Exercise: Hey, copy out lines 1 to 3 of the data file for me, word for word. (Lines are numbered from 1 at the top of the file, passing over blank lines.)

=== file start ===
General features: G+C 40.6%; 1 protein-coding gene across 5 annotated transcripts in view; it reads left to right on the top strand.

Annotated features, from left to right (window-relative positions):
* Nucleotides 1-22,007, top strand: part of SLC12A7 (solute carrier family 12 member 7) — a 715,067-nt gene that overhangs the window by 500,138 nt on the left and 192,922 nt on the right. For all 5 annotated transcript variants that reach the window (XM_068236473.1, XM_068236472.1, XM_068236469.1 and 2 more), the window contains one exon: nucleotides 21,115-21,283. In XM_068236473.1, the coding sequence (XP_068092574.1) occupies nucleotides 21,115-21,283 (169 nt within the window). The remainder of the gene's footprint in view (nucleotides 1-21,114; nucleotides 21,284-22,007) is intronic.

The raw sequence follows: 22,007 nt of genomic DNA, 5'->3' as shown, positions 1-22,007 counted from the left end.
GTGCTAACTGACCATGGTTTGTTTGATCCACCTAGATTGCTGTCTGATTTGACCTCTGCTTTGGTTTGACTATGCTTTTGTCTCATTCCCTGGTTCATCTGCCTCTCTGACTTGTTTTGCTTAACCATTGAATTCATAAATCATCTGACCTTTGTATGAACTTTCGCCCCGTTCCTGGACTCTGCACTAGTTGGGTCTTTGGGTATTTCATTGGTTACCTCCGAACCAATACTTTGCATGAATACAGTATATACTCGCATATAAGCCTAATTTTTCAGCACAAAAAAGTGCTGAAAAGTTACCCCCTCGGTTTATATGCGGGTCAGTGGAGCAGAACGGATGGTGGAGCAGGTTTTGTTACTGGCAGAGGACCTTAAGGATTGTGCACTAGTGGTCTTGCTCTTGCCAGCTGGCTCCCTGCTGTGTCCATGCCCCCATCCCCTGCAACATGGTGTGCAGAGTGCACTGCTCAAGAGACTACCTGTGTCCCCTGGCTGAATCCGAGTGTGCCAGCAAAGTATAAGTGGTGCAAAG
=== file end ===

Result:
General features: G+C 40.6%; 1 protein-coding gene across 5 annotated transcripts in view; it reads left to right on the top strand.

Annotated features, from left to right (window-relative positions):
* Nucleotides 1-22,007, top strand: part of SLC12A7 (solute carrier family 12 member 7) — a 715,067-nt gene that overhangs the window by 500,138 nt on the left and 192,922 nt on the right. For all 5 annotated transcript variants that reach the window (XM_068236473.1, XM_068236472.1, XM_068236469.1 and 2 more), the window contains one exon: nucleotides 21,115-21,283. In XM_068236473.1, the coding sequence (XP_068092574.1) occupies nucleotides 21,115-21,283 (169 nt within the window). The remainder of the gene's footprint in view (nucleotides 1-21,114; nucleotides 21,284-22,007) is intronic.